Brenda Snipes, Broward County's embattled supervisor of elections, submitted her resignation Sunday.
Snipes' resignation, first reported by the Sun-Sentinel, came only hours after her staff ended a brutal two-week stretch in which they misplaced 2,000 ballots during a statewide recount, mixed about two dozen invalid ballots with about 200 good ones, and blew a deadline to submit machine recount results to the state.
Snipes was attacked as corrupt by President Donald Trump and other Republicans, accused without evidence of trying to steal the U.S. Senate election by Gov. Rick Scott and maligned as "incompetent" by U.S. Sen. Marco Rubio. Egged on by the allegations, Republican protestors spent days outside Snipes' Lauderhill headquarters during a state-mandated recount claiming that she was rigging the elections.
The Florida Department of State provided Snipes' letter of resignation on Monday morning. It was sent to Gov. Rick Scott, and the effective date is Jan. 4.
"It has been my passion and honor to serve as the Supervisor of Elections for Broward County voters," Snipes' letter begins. "When I was appointed to this position on November 20, 2003, my initial commitment was to serve out the remaining term of office and pass the torch to the person who would be elected in the next election cycle. Needless to say, that was almost fifteen years ago.
"Although I have enjoyed this work tremendously over these many election cycles, both large and small, I am ready to pass the torch. Therefore, I request that you accept my letter of resignation effective January 4, 2019."
Attempts to reach Snipes were unsuccessful.
Evelyn Pérez-Verdia, a former communications consultant for Snipes' office, tweeted early Sunday evening that Snipes had sent her resignation to the state.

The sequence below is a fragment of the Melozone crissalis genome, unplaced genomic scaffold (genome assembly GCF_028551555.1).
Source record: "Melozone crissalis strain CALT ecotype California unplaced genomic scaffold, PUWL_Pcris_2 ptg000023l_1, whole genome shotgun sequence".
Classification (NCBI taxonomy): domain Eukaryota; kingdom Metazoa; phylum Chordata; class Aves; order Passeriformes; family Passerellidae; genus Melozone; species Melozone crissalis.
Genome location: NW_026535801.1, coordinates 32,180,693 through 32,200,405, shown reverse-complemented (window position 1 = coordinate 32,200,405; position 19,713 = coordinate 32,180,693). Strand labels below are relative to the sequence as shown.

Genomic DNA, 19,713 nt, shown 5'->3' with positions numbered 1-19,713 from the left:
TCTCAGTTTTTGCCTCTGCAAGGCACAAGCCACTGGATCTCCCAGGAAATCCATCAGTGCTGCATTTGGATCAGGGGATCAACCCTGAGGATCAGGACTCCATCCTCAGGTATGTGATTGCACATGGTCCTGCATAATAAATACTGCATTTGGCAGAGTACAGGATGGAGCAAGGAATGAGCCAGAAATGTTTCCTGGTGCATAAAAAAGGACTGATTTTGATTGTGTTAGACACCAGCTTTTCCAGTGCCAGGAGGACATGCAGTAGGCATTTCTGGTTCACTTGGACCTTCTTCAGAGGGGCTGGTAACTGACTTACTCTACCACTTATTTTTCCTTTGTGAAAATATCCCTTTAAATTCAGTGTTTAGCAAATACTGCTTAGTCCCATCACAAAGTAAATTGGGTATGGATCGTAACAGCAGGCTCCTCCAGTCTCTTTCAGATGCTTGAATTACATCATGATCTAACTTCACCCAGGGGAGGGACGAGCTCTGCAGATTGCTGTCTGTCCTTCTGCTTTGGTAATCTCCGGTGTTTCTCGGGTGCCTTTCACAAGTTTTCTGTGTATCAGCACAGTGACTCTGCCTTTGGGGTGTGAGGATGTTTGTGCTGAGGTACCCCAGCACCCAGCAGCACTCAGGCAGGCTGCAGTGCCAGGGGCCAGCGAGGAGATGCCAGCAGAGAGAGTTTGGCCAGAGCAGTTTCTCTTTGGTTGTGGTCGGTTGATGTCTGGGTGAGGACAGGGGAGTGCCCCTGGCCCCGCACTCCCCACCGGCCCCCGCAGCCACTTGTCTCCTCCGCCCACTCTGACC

"I spoke to one of her key people, [who] has confirmed that the resignation letter was sent today," Pérez-Verdia said on Twitter.
Snipes' resignation ends a 15-year run that began in 2003 when then-governor Jeb Bush appointed her to replace beleaguered elections supervisor Miriam Oliphant, whom he'd suspended over mismanagement of her office. Snipes was elected in 2004 and reelected three times after, the latest in 2016 — an election in which she was lambasted for leaving a medical marijuana ballot question off some ballots and for illegally releasing vote totals before polls had closed.
Both issues were blamed on vendors.
But Snipes, 75, had a long history of trouble in her department. Republican attorneys accused her of improper procedures during the presidential election — attacks she blamed on politics in the state's most Democratic county — and she was later admonished by a judge for prematurely destroying ballots from a congressional race. By last week, Bush, the man who appointed her, was among those calling for her removal.
Most recently, during the 2018 primaries, Democratic consultants grumbled about her department after it was slow in releasing results — ultimately a precursor for the general election, during which Snipes' office continued for days to process early and absentee ballots, eventually helping to push races for governor, U.S. Senate and agriculture commissioner into mandated machine recounts. She lacked explanations when her office continued to process tens of thousands of early and absentee ballots in the two days that followed the close of polls on the midterm elections, and later ordered by a judge to turn over public records after Scott sued her for information that should have been publicly available.
"It's a big operation but there are some things that need to be tweaked on all sides in terms of the processes that make up elections," Snipes told reporters after the Broward canvassing board submitted its final 2018 elections to the state. Asked if she was concerned that governor-elect Ron DeSantis might suspend her from office, she said "my attorney says I should not answer that."
Snipes' resignation means that her appointment will be up to Florida's governor. Scott will be sworn in Jan. 3 as a U.S Senator, meaning her scheduled resignation would leave the office open during the interim reign of current Lieutenant Governor Carlos Lopez-Cantera. DeSantis won't be sworn in until Jan. 8.
It's not yet clear whether Lopez-Cantera would appoint Snipes' replacement or leave the seat open until DeSantis becomes governor. Snipes' term runs until 2020.
Alex Harris contributed to this story.